Furthermore, the vanadium study cited in the book's appendix examined subjects who took the nutrient in amounts 750 times greater than what Dr. Phil suggests. "Ten [micrograms] is a laughable amount," said Almada.
Dr. David Heber, director of the UCLA Center for Human Nutrition, criticized Dr. Phil's nutritional supplement information as well. Dividing people into "apple" and "pear" body types, as Dr. Phil has done in his book and with his supplements, is essentially meaningless, he said. "There's no difference in the supplemental needs between an 'apple' and a 'pear,' " he said. "There's not a lot of science to support what he's saying on that point."
As for Dr. Phil's nutrition bars?
"You can get the same thing at Trader Joe's," added Heber. "A bar is a bar is a bar."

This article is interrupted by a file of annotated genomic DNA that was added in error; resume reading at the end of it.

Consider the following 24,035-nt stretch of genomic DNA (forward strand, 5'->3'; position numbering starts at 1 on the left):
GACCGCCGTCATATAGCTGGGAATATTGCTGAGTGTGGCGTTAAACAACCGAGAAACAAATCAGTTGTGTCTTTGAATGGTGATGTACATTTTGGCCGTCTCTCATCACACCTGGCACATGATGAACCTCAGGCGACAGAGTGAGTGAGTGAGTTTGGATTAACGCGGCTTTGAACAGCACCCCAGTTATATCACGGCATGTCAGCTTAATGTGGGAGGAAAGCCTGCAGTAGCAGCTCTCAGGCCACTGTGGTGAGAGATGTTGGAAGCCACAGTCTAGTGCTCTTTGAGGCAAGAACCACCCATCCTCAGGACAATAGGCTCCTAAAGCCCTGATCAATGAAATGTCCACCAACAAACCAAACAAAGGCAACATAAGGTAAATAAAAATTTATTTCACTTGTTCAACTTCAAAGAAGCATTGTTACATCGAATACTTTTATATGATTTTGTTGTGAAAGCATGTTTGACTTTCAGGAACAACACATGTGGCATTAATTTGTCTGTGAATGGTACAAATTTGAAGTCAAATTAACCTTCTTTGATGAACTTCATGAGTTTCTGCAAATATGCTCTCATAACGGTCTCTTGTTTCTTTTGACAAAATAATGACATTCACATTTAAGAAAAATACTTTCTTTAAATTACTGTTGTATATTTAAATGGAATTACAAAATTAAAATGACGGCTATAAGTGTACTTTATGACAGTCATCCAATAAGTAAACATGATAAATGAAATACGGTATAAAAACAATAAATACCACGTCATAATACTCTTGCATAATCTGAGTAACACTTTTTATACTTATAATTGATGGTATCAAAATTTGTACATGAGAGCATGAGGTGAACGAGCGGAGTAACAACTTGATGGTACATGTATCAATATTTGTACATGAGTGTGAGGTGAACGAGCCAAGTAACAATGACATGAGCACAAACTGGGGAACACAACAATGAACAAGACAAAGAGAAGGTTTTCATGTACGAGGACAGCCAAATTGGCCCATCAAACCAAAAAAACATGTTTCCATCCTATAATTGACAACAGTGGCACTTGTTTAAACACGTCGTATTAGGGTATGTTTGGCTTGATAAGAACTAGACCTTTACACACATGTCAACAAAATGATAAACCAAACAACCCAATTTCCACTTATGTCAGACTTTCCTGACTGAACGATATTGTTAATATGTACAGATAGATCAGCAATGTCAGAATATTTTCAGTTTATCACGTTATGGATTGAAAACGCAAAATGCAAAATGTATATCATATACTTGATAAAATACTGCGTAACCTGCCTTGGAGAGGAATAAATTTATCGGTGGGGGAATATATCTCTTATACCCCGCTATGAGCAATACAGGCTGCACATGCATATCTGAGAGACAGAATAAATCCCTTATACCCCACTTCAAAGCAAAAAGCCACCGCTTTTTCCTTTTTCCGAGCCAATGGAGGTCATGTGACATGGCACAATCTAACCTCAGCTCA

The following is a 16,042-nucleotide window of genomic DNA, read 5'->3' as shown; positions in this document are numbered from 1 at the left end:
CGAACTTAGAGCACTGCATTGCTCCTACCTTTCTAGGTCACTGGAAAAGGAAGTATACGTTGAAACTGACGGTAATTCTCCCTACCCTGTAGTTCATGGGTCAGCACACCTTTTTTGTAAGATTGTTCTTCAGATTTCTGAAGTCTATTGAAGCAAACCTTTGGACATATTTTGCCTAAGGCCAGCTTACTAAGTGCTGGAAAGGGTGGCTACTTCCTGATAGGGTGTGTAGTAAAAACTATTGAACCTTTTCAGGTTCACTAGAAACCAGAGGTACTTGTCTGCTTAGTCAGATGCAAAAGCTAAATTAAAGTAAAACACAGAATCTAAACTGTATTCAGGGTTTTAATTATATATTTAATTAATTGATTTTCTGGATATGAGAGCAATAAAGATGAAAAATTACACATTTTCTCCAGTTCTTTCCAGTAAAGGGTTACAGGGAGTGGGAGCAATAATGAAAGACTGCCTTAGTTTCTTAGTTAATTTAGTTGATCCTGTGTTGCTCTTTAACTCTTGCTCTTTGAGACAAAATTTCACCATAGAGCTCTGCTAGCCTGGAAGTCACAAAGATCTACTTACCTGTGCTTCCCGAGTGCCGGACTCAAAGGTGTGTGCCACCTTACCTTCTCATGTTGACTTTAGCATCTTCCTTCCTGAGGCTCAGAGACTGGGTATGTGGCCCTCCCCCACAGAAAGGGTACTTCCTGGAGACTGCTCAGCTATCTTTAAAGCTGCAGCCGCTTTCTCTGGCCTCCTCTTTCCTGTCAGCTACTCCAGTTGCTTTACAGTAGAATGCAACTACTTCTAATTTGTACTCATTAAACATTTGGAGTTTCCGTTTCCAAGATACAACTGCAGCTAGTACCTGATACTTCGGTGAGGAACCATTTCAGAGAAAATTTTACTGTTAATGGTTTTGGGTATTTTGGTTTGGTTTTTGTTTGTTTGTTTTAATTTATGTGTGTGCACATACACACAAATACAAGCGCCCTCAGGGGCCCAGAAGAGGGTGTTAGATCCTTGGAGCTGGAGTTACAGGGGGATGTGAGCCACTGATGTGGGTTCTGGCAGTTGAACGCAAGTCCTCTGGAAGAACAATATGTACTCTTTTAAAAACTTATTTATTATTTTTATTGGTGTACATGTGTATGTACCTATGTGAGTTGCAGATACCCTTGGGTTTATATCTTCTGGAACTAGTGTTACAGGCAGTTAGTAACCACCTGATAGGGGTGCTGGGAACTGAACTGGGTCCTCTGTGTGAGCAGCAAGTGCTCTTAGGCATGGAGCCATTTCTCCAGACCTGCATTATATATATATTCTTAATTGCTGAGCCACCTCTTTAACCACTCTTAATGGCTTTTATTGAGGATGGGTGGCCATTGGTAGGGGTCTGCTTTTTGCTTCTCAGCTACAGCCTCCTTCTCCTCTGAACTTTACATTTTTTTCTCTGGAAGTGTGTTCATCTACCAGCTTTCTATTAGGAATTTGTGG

The challenges, however, are unlikely to derail Dr. Phil, who has consistently touted the scientific accuracy of his book. As for the nutritional products, "I think it's a good product and I'm doing it for a really good reason and purpose," he told the New York Times in a recent interview. "Although if I was doing it for a commercial -- as a brand extension of my own -- I wouldn't apologize for that either."
But even if he is capitalizing on his fame, as some observers contend, in the end, his contribution to battling America's considerable weight problem may be more important.
"Overall his message is pretty healthy," Thompson said. "Someone needs to be saying it."